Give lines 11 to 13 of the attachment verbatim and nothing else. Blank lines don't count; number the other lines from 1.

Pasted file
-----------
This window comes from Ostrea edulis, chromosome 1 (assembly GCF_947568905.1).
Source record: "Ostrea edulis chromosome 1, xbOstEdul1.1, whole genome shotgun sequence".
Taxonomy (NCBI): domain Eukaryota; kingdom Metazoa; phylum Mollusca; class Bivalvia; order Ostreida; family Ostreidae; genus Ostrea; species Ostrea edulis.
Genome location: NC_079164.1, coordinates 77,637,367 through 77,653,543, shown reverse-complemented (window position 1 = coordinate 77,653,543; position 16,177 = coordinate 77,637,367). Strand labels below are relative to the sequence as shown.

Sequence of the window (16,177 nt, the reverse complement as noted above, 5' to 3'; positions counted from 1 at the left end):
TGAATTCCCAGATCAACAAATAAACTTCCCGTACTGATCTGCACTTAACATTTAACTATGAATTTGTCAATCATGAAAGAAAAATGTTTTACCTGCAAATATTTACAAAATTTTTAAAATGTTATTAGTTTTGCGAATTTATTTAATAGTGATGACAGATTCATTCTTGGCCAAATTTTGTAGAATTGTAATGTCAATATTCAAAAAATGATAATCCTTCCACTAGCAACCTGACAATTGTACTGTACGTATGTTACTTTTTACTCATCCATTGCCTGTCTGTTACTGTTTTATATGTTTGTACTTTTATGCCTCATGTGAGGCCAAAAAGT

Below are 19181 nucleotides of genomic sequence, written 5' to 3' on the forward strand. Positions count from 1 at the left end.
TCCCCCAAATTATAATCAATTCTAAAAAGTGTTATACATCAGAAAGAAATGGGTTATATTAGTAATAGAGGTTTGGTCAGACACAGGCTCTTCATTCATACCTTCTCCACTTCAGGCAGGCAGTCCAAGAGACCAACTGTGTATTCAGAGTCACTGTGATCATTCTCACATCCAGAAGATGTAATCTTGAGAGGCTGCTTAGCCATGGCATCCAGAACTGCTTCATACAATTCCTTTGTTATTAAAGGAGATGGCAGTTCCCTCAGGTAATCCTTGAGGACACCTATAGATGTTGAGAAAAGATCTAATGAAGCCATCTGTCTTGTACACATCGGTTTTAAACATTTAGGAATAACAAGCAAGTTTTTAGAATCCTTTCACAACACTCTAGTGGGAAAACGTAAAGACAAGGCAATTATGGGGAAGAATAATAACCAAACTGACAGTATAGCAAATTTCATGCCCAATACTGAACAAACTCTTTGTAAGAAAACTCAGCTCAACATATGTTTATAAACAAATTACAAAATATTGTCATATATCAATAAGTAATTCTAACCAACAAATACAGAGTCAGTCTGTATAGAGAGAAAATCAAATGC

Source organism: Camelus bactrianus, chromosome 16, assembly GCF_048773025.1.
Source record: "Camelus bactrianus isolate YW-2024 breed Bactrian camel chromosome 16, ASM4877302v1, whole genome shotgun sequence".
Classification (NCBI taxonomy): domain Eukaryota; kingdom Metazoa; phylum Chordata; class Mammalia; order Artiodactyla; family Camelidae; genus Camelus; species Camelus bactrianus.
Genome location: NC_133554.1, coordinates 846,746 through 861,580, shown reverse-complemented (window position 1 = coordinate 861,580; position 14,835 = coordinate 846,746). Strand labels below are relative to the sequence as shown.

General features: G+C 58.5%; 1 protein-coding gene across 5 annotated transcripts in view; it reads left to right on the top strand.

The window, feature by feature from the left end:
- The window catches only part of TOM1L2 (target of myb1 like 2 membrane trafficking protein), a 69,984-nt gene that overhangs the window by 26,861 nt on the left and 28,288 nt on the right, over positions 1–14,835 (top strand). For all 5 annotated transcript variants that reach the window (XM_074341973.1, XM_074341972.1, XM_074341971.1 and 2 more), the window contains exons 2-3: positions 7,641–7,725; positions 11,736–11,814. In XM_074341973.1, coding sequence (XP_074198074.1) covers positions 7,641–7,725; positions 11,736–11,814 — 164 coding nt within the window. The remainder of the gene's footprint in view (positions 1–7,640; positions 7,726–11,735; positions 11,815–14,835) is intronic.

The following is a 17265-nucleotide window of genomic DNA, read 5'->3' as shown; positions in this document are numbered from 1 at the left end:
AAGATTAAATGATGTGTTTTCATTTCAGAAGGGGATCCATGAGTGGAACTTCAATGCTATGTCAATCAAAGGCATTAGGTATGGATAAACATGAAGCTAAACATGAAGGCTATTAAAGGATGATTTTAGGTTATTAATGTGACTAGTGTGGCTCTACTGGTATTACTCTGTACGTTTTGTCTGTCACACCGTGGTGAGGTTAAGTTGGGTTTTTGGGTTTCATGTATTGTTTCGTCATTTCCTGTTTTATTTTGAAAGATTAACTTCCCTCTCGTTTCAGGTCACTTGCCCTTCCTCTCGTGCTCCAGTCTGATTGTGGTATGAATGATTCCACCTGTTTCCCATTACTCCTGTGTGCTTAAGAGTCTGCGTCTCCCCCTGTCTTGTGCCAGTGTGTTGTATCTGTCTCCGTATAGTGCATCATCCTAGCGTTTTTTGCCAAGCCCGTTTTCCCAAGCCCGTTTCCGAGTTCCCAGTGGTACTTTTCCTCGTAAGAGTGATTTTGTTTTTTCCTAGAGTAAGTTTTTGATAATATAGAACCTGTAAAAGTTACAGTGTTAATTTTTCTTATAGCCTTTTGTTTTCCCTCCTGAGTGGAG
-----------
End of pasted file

Classification (NCBI taxonomy): domain Eukaryota; kingdom Metazoa; phylum Chordata; class Mammalia; order Artiodactyla; family Camelidae; genus Camelus; species Camelus bactrianus.
Genome location: NC_133554.1, coordinates 846,746 through 861,580, shown reverse-complemented (window position 1 = coordinate 861,580; position 14,835 = coordinate 846,746). Strand labels below are relative to the sequence as shown.

General features: G+C 58.5%; 1 protein-coding gene across 5 annotated transcripts in view; it reads left to right on the top strand.